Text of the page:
As Laura Bates, founder of the Everyday Sexism project, has recently highlighted, “it seems to be increasingly difficult to talk about sexism, equality, and women’s rights” (Everyday Sexism Project, 2015). With many theorists suggesting that we have entered a so-called “post-feminist” era in which gender equality has been achieved (cf. McRobbie, 2008; Modleski, 1991), to complain about sexism not only risks being labelled as “uptight”, “prudish”, or a “militant feminist”, but also exposes those who speak out to sustained, and at times vicious, personal attacks (Everyday Sexism Project, 2015). Despite this, thousands of women are speaking out, through Bates’ project, about their experiences of everyday sexism. Our research seeks to draw on the rich history of gender studies in the social sciences, coupling it with emerging computational methods for topic modelling, to better understand the content of reports to the Everyday Sexism Project and the lived experiences of those who post them. Here, we outline the literature which contextualizes our study.
Studies on sexism are far from new. Indeed, particularly amongst feminist theorists and sociologists, the analysis (and deconstruction) of “inequality based on sex or gender categorization” (Harper, 2008) has formed a central tenet of both academic inquiry and a radical politics of female emancipation for several decades (De Beauvoir, 1949; Friedan, 1963; Rubin, 1975; Millett, 1971). Reflecting its feminist origins, historical research on sexism has broadly focused on defining sexist interactions (cf. Glick and Fiske, 1997) and on highlighting the problematic, biologically rooted ‘gender roles’ that form the foundation of inequality between men and women (Millett, 1971; Renzetti and Curran, 1992; Chodorow, 1995).
More recent studies, particularly in the field of psychology, have shifted the focus away from whether and how sexism exists, towards an examination of the psychological, personal, and social implications that sexist incidents have for the women who experience them. As such, theorists such as Matteson and Moradi (2005), Swim et al (2001) and Jost and Kay (2005) have highlighted the damaging intellectual and mental health outcomes for women who are subject to continual experiences of sexism. Atwood, for example, argues in her study of gender bias in families, that sexism combines with other life stressors to create significant psychological distress in women, resulting in them needing to “seek therapy, most commonly for depression and anxiety” (2001, 169).
Given its increasing ubiquity in every day life, it is hardly surprising that the relationship between technology and sexism has also sparked interest from contemporary researchers in the field. Indeed, several studies have explored the intersection between gender and power online, with Susan Herring’s work on gender differences in computer-mediated communication being of particular note (cf. Herring, 2008). Theorists such as Mindi D. Foster have focused on the impact that using digital technology, and particularly Web 2.0 technologies, to talk about sexism can have on women’s well being. Foster’s study found that when women tweeted about sexism, and in particular when they used tweets to a) name the problem, b) criticise it, or c) to suggest change, they viewed their actions as effective and had enhanced life satisfaction, and therefore felt empowered (Foster, 2015: 21).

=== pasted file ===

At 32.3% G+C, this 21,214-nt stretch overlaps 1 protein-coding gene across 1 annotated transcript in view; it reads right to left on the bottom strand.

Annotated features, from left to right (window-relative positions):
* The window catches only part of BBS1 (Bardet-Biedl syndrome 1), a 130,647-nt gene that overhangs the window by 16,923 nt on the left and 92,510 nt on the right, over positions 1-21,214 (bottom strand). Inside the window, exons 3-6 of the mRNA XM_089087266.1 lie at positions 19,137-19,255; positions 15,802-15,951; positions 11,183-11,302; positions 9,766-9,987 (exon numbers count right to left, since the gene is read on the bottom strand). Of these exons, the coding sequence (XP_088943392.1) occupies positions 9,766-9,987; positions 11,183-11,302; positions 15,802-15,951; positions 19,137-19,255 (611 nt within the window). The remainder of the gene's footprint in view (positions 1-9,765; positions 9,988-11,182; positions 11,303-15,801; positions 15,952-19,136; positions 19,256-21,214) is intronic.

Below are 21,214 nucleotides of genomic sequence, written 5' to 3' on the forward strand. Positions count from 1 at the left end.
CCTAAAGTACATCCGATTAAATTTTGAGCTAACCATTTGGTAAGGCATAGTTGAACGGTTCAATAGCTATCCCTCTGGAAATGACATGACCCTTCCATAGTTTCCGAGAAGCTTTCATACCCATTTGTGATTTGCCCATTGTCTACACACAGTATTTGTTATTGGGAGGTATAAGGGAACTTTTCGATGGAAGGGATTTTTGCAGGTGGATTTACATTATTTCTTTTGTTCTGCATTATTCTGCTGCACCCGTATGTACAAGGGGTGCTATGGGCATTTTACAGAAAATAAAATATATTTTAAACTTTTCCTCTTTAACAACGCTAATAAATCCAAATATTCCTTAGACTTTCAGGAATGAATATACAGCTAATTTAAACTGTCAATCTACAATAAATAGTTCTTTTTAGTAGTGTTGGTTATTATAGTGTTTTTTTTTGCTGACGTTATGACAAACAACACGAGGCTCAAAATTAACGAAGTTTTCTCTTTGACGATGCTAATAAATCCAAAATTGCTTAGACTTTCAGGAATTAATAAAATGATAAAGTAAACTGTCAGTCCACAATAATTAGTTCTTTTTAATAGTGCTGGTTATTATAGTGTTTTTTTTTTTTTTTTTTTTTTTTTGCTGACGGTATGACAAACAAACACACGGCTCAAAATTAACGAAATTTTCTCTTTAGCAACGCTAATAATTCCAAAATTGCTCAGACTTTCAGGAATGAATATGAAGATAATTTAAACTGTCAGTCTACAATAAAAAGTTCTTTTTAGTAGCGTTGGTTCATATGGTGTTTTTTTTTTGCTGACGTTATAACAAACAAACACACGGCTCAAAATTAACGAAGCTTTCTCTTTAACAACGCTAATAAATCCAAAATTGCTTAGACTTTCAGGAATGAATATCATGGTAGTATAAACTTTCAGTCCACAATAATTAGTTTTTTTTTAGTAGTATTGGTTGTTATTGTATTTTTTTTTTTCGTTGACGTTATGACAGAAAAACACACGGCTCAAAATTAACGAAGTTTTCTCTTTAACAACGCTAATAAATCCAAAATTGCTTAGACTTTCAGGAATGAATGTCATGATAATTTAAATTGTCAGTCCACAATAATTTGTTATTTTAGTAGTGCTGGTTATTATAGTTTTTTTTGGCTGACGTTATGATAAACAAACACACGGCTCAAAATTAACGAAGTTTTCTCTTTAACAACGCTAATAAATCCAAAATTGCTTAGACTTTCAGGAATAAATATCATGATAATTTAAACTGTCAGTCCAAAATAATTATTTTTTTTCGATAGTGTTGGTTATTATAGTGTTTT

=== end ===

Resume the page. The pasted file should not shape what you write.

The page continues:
Despite this diversity of research on sexism, however, there remain some notable gaps in understanding. In particular, as this study hopes to highlight, little previous research on sexism has considered the different ‘types’ of sexism experienced by women (beyond an identification of the workplace and the education system as contexts in which sexism often manifests as per Barnett, 2005; Watkins et al., 2006; Klein, 1992). Furthermore, research focusing on sexism has thus far been largely qualitative in nature. Although a small number of studies have employed quantitative methods (cf. Brandt 2011; Becker and Wright, 2011), none have used computational approaches to analyse the wealth of available online data on sexism.
This project, which will apply a natural language processing approach to analyse data collected from the Everyday Sexism Project website, seeks to fill such a gap. By providing much needed analysis of a large-scale crowd sourced data set on sexism, it is our hope that knowledge gained from this study will advance both the sociological understanding of women’s lived experiences of sexism, and methodological understandings of the suitability of computational topic modelling for conducting this kind of research.
Taha Yasseri is a Research Fellow at the OII who has interests in analysis of Big Data to understand human dynamics, government-society interactions, mass collaboration, and opinion dynamics.
Kathryn Eccles is a Research Fellow at the OII who has research interests in the impact of new technologies on scholarly behaviour and research, particularly in the Humanities.
Sophie Melville is a Research Assistant working at the OII. She previously completed the MSc in the Social Science of the Internet at the OII.
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Swim, J. K., Hyers, L. L., Cohen, L. L., & Ferguson, M. J. (2001). Everyday sexism: Evidence for its incidence, nature, and psychological impact from three daily diary studies. Journal of Social Issues, 57 pp. 31–53.
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Note: This article gives the views of the authors, and not the position of the Policy and Internet Blog, nor of the Oxford Internet Institute.
This blog investigates the relationship between the Internet and public policy. It covers work by the Oxford Internet Institute, and work published in its journal Policy & Internet (Wiley-Blackwell).